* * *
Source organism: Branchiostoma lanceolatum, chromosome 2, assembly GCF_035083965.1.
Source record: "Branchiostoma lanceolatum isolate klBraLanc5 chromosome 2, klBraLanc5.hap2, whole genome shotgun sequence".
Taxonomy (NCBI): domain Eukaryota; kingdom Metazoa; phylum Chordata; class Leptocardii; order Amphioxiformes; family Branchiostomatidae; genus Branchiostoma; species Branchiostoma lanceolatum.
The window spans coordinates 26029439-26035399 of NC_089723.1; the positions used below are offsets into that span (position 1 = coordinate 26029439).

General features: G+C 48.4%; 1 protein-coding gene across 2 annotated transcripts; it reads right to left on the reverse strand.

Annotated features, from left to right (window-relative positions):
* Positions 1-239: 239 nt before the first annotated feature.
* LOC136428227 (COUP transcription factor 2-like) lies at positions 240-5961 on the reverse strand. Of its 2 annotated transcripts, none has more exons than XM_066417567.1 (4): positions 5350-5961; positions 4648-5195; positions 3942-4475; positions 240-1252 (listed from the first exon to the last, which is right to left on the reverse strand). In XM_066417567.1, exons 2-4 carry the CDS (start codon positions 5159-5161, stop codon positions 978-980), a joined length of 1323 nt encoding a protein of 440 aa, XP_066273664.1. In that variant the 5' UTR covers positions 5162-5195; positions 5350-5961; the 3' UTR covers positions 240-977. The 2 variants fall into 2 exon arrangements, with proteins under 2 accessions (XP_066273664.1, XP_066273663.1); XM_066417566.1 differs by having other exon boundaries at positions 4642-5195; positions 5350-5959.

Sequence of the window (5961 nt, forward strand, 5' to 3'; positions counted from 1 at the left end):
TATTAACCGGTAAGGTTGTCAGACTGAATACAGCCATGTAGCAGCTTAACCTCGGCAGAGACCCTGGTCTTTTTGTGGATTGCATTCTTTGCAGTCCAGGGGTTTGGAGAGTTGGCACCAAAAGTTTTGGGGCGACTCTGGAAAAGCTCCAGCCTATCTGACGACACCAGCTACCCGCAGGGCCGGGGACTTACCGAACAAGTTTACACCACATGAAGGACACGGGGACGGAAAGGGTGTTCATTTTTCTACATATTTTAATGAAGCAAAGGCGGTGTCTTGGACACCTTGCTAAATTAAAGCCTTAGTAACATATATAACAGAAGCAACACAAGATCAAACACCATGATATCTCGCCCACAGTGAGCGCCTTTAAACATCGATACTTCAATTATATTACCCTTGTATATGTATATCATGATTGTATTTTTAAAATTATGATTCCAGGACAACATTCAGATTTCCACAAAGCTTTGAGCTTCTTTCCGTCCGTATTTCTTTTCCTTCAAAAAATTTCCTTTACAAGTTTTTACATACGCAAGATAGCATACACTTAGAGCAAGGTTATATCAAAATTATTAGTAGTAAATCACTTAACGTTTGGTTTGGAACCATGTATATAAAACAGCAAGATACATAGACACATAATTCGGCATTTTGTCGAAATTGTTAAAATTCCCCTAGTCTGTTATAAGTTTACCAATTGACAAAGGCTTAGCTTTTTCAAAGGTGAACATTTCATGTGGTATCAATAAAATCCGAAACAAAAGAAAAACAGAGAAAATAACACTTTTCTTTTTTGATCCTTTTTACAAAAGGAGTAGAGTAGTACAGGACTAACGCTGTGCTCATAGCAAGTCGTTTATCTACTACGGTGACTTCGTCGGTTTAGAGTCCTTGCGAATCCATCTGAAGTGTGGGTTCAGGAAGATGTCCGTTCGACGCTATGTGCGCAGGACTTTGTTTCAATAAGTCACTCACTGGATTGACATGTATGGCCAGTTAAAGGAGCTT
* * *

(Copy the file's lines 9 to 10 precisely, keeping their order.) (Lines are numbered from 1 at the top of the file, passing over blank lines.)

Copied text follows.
Sequence of the window (5961 nt, forward strand, 5' to 3'; positions counted from 1 at the left end):
TATTAACCGGTAAGGTTGTCAGACTGAATACAGCCATGTAGCAGCTTAACCTCGGCAGAGACCCTGGTCTTTTTGTGGATTGCATTCTTTGCAGTCCAGGGGTTTGGAGAGTTGGCACCAAAAGTTTTGGGGCGACTCTGGAAAAGCTCCAGCCTATCTGACGACACCAGCTACCCGCAGGGCCGGGGACTTACCGAACAAGTTTACACCACATGAAGGACACGGGGACGGAAAGGGTGTTCATTTTTCTACATATTTTAATGAAGCAAAGGCGGTGTCTTGGACACCTTGCTAAATTAAAGCCTTAGTAACATATATAACAGAAGCAACACAAGATCAAACACCATGATATCTCGCCCACAGTGAGCGCCTTTAAACATCGATACTTCAATTATATTACCCTTGTATATGTATATCATGATTGTATTTTTAAAATTATGATTCCAGGACAACATTCAGATTTCCACAAAGCTTTGAGCTTCTTTCCGTCCGTATTTCTTTTCCTTCAAAAAATTTCCTTTACAAGTTTTTACATACGCAAGATAGCATACACTTAGAGCAAGGTTATATCAAAATTATTAGTAGTAAATCACTTAACGTTTGGTTTGGAACCATGTATATAAAACAGCAAGATACATAGACACATAATTCGGCATTTTGTCGAAATTGTTAAAATTCCCCTAGTCTGTTATAAGTTTACCAATTGACAAAGGCTTAGCTTTTTCAAAGGTGAACATTTCATGTGGTATCAATAAAATCCGAAACAAAAGAAAAACAGAGAAAATAACACTTTTCTTTTTTGATCCTTTTTACAAAAGGAGTAGAGTAGTACAGGACTAACGCTGTGCTCATAGCAAGTCGTTTATCTACTACGGTGACTTCGTCGGTTTAGAGTCCTTGCGAATCCATCTGAAGTGTGGGTTCAGGAAGATGTCCGTTCGACGCTATGTGCGCAGGACTTTGTTTCAATAAGTCACTCACTGGATTGACATGTATGGCCAGTTAAAGGAGCTT